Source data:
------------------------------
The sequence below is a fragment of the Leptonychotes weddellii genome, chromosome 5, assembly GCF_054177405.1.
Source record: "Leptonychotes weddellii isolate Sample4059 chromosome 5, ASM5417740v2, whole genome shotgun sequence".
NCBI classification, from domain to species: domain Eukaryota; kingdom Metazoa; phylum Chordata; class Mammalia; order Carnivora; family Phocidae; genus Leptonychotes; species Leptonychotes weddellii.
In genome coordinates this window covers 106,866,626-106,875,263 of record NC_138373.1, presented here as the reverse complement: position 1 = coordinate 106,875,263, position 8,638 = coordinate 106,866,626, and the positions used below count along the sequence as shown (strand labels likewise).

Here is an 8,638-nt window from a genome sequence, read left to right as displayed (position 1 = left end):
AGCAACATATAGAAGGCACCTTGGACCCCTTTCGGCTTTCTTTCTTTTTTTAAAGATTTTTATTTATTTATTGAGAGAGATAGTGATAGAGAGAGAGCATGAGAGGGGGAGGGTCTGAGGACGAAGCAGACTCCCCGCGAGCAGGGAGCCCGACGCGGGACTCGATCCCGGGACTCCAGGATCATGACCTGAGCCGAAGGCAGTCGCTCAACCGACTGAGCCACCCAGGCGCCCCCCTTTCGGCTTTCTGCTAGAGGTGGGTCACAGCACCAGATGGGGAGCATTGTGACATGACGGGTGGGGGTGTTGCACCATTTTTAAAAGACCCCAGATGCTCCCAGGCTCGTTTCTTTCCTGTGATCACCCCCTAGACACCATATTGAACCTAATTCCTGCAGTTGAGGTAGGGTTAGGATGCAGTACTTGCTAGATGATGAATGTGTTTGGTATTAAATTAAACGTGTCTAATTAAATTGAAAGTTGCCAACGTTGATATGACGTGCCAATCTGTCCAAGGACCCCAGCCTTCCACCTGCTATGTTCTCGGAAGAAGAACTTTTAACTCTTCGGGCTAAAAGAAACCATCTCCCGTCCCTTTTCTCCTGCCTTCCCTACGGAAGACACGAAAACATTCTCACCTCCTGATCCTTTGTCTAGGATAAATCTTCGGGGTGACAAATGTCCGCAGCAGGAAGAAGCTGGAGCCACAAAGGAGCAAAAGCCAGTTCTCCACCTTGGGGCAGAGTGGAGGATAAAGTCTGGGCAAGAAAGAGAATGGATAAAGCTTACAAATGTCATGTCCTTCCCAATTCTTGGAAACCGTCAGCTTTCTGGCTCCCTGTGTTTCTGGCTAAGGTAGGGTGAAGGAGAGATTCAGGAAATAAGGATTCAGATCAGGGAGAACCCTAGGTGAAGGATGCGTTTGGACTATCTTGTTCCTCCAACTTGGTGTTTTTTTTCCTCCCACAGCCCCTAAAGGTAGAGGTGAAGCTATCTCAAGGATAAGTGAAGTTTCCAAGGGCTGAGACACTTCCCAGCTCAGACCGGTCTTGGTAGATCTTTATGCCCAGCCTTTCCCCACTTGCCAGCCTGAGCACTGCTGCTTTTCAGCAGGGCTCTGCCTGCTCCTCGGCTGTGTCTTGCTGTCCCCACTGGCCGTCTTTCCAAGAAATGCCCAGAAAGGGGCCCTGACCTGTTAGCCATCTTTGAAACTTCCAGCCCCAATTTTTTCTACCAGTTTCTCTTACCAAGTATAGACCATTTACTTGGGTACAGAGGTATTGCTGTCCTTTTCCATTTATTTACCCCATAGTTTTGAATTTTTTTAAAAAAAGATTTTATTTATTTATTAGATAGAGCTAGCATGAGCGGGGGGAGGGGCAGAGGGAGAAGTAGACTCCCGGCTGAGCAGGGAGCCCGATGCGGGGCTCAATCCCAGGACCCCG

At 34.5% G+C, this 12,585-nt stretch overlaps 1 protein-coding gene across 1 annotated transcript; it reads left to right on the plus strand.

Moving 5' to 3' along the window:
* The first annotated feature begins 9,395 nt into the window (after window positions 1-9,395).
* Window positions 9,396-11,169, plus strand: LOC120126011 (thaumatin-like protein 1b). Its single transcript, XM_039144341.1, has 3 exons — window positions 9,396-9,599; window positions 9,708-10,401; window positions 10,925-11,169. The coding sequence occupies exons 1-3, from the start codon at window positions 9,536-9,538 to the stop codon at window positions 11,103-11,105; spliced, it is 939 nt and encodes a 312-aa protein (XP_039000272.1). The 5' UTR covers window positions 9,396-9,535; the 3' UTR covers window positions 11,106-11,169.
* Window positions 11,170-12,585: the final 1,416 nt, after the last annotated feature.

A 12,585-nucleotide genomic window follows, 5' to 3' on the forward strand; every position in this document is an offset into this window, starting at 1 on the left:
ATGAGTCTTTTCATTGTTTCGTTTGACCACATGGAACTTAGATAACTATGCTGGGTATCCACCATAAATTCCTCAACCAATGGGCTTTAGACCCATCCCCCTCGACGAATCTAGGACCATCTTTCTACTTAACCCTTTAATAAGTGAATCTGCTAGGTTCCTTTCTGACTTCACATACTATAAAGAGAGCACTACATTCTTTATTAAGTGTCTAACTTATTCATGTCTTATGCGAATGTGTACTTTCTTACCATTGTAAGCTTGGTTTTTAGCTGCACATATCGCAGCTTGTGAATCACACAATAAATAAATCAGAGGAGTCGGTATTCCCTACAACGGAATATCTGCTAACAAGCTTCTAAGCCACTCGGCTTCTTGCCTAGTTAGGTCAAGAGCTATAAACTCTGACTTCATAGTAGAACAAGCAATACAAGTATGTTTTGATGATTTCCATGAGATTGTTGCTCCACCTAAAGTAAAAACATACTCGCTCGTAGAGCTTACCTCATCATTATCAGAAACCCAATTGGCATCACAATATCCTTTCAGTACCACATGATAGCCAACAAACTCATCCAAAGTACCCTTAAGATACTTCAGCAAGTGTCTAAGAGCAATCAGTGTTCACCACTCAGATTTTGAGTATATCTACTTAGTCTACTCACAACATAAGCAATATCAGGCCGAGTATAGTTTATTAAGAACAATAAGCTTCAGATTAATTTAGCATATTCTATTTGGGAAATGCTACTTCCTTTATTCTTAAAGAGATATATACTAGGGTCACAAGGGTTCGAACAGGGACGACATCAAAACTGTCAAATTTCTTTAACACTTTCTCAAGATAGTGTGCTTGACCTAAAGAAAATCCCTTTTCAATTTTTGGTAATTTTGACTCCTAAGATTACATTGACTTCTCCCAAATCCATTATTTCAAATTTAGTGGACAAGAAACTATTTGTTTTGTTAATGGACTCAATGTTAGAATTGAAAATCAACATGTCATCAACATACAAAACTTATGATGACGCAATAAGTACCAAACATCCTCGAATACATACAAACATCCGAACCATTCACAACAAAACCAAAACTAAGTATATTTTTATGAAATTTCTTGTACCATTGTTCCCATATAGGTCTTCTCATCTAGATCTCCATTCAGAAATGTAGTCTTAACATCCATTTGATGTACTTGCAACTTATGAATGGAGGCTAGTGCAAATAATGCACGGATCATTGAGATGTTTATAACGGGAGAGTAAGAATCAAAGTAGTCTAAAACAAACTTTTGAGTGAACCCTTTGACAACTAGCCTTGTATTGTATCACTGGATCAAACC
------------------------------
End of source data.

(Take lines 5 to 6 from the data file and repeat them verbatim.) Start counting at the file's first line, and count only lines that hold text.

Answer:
Here is an 8,638-nt window from a genome sequence, read left to right as displayed (position 1 = left end):
AGCAACATATAGAAGGCACCTTGGACCCCTTTCGGCTTTCTTTCTTTTTTTAAAGATTTTTATTTATTTATTGAGAGAGATAGTGATAGAGAGAGAGCATGAGAGGGGGAGGGTCTGAGGACGAAGCAGACTCCCCGCGAGCAGGGAGCCCGACGCGGGACTCGATCCCGGGACTCCAGGATCATGACCTGAGCCGAAGGCAGTCGCTCAACCGACTGAGCCACCCAGGCGCCCCCCTTTCGGCTTTCTGCTAGAGGTGGGTCACAGCACCAGATGGGGAGCATTGTGACATGACGGGTGGGGGTGTTGCACCATTTTTAAAAGACCCCAGATGCTCCCAGGCTCGTTTCTTTCCTGTGATCACCCCCTAGACACCATATTGAACCTAATTCCTGCAGTTGAGGTAGGGTTAGGATGCAGTACTTGCTAGATGATGAATGTGTTTGGTATTAAATTAAACGTGTCTAATTAAATTGAAAGTTGCCAACGTTGATATGACGTGCCAATCTGTCCAAGGACCCCAGCCTTCCACCTGCTATGTTCTCGGAAGAAGAACTTTTAACTCTTCGGGCTAAAAGAAACCATCTCCCGTCCCTTTTCTCCTGCCTTCCCTACGGAAGACACGAAAACATTCTCACCTCCTGATCCTTTGTCTAGGATAAATCTTCGGGGTGACAAATGTCCGCAGCAGGAAGAAGCTGGAGCCACAAAGGAGCAAAAGCCAGTTCTCCACCTTGGGGCAGAGTGGAGGATAAAGTCTGGGCAAGAAAGAGAATGGATAAAGCTTACAAATGTCATGTCCTTCCCAATTCTTGGAAACCGTCAGCTTTCTGGCTCCCTGTGTTTCTGGCTAAGGTAGGGTGAAGGAGAGATTCAGGAAATAAGGATTCAGATCAGGGAGAACCCTAGGTGAAGGATGCGTTTGGACTATCTTGTTCCTCCAACTTGGTGTTTTTTTTCCTCCCACAGCCCCTAAAGGTAGAGGTGAAGCTATCTCAAGGATAAGTGAAGTTTCCAAGGGCTGAGACACTTCCCAGCTCAGACCGGTCTTGGTAGATCTTTATGCCCAGCCTTTCCCCACTTGCCAGCCTGAGCACTGCTGCTTTTCAGCAGGGCTCTGCCTGCTCCTCGGCTGTGTCTTGCTGTCCCCACTGGCCGTCTTTCCAAGAAATGCCCAGAAAGGGGCCCTGACCTGTTAGCCATCTTTGAAACTTCCAGCCCCAATTTTTTCTACCAGTTTCTCTTACCAAGTATAGACCATTTACTTGGGTACAGAGGTATTGCTGTCCTTTTCCATTTATTTACCCCATAGTTTTGAATTTTTTTAAAAAAAGATTTTATTTATTTATTAGATAGAGCTAGCATGAGCGGGGGGAGGGGCAGAGGGAGAAGTAGACTCCCGGCTGAGCAGGGAGCCCGATGCGGGGCTCAATCCCAGGACCCCG